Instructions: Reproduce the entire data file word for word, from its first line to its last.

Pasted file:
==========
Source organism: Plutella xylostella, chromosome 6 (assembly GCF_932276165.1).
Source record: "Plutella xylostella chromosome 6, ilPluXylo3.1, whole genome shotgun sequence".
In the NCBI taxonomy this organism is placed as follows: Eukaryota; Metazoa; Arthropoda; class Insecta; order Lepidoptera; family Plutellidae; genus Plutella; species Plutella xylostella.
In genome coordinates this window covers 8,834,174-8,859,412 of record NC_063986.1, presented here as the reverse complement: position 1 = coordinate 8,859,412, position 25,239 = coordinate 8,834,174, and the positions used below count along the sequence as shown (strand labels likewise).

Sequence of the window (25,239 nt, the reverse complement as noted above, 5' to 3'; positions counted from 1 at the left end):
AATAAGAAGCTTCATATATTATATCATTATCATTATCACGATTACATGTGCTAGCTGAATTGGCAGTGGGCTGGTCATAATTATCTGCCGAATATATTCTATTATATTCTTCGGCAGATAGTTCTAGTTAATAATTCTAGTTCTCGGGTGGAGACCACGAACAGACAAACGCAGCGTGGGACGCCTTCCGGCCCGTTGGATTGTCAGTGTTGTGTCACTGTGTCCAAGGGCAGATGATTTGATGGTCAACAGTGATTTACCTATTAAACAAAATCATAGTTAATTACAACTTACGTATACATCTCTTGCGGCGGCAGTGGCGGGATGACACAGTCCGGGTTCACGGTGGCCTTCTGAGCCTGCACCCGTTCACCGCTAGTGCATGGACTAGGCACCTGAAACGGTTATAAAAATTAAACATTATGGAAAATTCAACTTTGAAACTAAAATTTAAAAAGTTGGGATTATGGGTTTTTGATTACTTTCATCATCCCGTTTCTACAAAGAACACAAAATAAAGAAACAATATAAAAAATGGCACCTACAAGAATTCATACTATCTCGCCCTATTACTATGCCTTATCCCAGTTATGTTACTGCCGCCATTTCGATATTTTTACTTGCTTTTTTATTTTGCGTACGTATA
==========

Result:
Source organism: Plutella xylostella, chromosome 6 (assembly GCF_932276165.1).
Source record: "Plutella xylostella chromosome 6, ilPluXylo3.1, whole genome shotgun sequence".
In the NCBI taxonomy this organism is placed as follows: Eukaryota; Metazoa; Arthropoda; class Insecta; order Lepidoptera; family Plutellidae; genus Plutella; species Plutella xylostella.
In genome coordinates this window covers 8,834,174-8,859,412 of record NC_063986.1, presented here as the reverse complement: position 1 = coordinate 8,859,412, position 25,239 = coordinate 8,834,174, and the positions used below count along the sequence as shown (strand labels likewise).

Sequence of the window (25,239 nt, the reverse complement as noted above, 5' to 3'; positions counted from 1 at the left end):
AATAAGAAGCTTCATATATTATATCATTATCATTATCACGATTACATGTGCTAGCTGAATTGGCAGTGGGCTGGTCATAATTATCTGCCGAATATATTCTATTATATTCTTCGGCAGATAGTTCTAGTTAATAATTCTAGTTCTCGGGTGGAGACCACGAACAGACAAACGCAGCGTGGGACGCCTTCCGGCCCGTTGGATTGTCAGTGTTGTGTCACTGTGTCCAAGGGCAGATGATTTGATGGTCAACAGTGATTTACCTATTAAACAAAATCATAGTTAATTACAACTTACGTATACATCTCTTGCGGCGGCAGTGGCGGGATGACACAGTCCGGGTTCACGGTGGCCTTCTGAGCCTGCACCCGTTCACCGCTAGTGCATGGACTAGGCACCTGAAACGGTTATAAAAATTAAACATTATGGAAAATTCAACTTTGAAACTAAAATTTAAAAAGTTGGGATTATGGGTTTTTGATTACTTTCATCATCCCGTTTCTACAAAGAACACAAAATAAAGAAACAATATAAAAAATGGCACCTACAAGAATTCATACTATCTCGCCCTATTACTATGCCTTATCCCAGTTATGTTACTGCCGCCATTTCGATATTTTTACTTGCTTTTTTATTTTGCGTACGTATA